Jan 5, 2023 | Red Deer

Number Sense is the ultimate goal of Mathnasium teaching – because it is the foundation of mathematics! Larry Martinek, the creator of Mathnasium Method™, conceptualized the three pillars of Number Sense as Counting, Wholes and Parts, and Proportional Thinking. A student will face these three types of math problems in all grades, in all math lessons in their life from Kindergarten to Grade 12 and beyond.

Number sense isn’t inborn: it’s the result of interaction with specific concepts and skills, presented in a way that makes sense to the learner. It cannot be replaced by calculators or computers – it requires exercising “math muscles”!

Let’s start with Counting (next time we will discuss the other two important concepts).


What is Counting?

Number sense starts with Counting, i.e. the ability to count from any number, to any number, by any number.

Children learn to count the same way they learn to speak, through immersion in a sea of mathematical experience. Counting is generally the first experience, the one from which all other mathematical abilities grow.

In Kindergarten, a child starts learn basic counting by ones like 1, 2, 3, etc., then counting by twos, fives, tens, etc., including counting backwards. Starting mid elementary they’ll learn counting by common fractions and then by decimal fractions, at appropriate level.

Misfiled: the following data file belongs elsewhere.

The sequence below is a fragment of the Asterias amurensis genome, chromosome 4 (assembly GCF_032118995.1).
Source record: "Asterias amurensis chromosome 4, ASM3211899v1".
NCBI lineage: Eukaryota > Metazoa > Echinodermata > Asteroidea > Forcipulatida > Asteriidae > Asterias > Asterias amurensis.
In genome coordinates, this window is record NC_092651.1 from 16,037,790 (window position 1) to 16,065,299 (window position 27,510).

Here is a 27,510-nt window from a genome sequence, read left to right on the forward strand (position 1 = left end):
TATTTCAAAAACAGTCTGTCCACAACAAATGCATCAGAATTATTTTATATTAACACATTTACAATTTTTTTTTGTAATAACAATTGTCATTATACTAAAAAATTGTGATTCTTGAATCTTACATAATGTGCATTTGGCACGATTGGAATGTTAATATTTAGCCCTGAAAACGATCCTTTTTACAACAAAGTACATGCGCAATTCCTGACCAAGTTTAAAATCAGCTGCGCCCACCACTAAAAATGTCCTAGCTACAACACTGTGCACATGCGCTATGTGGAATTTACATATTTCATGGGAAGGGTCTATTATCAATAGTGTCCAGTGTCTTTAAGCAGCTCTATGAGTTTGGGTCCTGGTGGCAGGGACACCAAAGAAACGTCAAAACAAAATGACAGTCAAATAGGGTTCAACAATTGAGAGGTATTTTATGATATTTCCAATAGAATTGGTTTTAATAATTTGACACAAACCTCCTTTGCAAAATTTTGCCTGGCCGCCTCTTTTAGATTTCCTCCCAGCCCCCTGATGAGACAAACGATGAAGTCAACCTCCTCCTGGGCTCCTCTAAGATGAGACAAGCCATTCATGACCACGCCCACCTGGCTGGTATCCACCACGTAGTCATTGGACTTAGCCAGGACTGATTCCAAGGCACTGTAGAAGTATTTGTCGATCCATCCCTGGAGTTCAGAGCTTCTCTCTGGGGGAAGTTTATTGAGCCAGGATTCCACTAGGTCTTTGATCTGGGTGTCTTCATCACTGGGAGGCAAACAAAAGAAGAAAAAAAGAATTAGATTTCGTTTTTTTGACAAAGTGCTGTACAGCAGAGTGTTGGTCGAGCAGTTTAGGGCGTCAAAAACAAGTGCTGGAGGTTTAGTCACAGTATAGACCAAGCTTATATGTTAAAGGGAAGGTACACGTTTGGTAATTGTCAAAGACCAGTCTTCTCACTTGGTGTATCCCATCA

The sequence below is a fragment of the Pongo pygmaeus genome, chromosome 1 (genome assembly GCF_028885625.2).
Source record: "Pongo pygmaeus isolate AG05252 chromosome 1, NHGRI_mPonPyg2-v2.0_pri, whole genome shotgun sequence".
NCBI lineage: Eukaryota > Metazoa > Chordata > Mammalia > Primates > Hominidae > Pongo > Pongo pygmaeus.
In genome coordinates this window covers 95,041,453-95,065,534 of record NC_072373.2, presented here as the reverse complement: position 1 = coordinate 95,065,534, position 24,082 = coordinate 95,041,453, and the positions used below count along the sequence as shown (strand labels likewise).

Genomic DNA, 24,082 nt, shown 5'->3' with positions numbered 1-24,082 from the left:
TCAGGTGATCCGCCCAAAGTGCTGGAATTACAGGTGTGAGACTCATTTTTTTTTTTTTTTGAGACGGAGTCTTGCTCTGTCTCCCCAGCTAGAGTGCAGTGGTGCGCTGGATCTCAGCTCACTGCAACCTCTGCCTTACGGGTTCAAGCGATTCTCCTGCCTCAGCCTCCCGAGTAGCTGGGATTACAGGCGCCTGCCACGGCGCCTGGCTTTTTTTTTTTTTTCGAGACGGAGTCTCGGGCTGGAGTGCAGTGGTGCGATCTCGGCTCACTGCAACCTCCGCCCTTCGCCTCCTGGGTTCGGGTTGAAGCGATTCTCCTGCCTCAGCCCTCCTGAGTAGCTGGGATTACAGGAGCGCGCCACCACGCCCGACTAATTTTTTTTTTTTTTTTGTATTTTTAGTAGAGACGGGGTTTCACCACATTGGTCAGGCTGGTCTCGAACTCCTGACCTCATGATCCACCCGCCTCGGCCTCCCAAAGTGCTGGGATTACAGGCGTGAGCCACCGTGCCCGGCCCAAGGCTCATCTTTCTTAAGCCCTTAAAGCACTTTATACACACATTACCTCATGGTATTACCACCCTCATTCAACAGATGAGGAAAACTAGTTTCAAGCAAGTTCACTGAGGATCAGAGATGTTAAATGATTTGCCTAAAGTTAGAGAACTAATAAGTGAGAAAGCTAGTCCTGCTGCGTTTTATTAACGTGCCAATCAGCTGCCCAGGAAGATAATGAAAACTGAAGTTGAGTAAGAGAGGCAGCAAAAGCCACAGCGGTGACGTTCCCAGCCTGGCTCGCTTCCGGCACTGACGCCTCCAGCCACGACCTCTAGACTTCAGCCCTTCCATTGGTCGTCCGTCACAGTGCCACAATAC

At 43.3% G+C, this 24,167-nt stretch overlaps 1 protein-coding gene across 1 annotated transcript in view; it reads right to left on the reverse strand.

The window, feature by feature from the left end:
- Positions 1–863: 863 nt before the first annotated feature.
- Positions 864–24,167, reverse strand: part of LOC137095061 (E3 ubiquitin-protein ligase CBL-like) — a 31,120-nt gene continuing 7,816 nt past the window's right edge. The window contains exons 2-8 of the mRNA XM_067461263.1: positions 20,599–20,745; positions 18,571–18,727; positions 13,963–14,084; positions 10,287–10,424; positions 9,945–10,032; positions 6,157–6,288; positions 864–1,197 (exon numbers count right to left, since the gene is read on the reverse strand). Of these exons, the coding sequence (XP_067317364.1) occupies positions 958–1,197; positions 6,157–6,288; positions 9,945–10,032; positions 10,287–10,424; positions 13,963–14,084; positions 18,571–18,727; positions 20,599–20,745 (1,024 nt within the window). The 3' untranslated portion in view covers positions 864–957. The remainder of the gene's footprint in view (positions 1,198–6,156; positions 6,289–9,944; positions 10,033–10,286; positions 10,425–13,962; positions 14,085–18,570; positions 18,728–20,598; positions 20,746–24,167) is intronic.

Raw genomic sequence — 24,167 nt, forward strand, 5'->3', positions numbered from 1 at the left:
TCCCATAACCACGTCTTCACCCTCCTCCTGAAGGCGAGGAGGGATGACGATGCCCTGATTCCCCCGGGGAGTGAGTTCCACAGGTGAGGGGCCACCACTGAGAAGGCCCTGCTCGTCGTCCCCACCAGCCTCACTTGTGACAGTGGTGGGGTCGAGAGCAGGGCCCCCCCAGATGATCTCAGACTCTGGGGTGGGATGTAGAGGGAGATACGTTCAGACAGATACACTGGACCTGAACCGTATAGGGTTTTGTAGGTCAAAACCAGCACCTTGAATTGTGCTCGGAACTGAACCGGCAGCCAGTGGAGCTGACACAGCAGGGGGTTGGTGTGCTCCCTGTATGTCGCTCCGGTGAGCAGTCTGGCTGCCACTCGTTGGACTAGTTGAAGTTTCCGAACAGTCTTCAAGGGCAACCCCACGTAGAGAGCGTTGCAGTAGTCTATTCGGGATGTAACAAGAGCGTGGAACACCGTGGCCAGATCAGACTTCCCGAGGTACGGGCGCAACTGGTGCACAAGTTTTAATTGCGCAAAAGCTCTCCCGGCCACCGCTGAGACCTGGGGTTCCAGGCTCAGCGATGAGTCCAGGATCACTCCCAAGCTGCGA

Counting and Groups

As children become experienced at counting, they can be taught that numbers can be seen in groups:

  • 5 fingers make 1 hand,
  • 1 package of peanut butter cups contains 2 cups,
  • 1 trio is made-up of 3 people.

Counting and “seeing” numbers in groups is the basis of virtually all mathematical operations and processes, because:

  • Addition is counting “how many altogether.”
  • Subtraction is counting “how much is left,” or counting “how far apart are the two numbers,” or counting “how many are missing.”
  • Multiplication is counting “equal groups of things.”
  • Division counting “how many of these are there inside of that.”
  • Percent is counting “how many for each 100.”
  • Area is counting “by squares.”
  • Volume is counting “by cubes.”
  • Probability is counting “the chances.”

Whole Numbers are the numbers that result from the repeated addition of 1 to itself:

1 = 1

2 = 1 + 1

3 = 1 + 1 + 1

7 = 1 + 1 + 1 + 1 + 1 + 1 + 1

Every whole number is a group of 1s, gathered together and expressed in a convenient, compact symbol. When we add “2” and “3,” we are using shortcuts for adding (1 + 1) + (1 + 1 + 1).


Starts Early

We have a kindergartener, who was able to count from 1 to 10 when she first came. But when asked “what comes after 8?” she couldn’t answer right away; she needed to count from 1 again to find out that it’s 9. After a week with us her fluency grew and she was able to count forward and backward from 1 to 10, and then was also able to do basic addition up to 10. She has been with us for over a month now, and has started to learn 10 plus a single digit number and decomposing single digit numbers.

As in other aspects of learning such as sports, language, music, etc. the earlier you learn a new skill, the stronger and the more fluent you are going to be. By having a good number sense, a third or fourth grader would be able to recall basic facts right away when asked what is 12 x 9 or 12 x 11. It is not just about getting good math grades, but having a solid math foundation will empower your child’s brain to think and reason. This is especially important in today’s world where data is everywhere and jobs require more analytical thinking than ever before!


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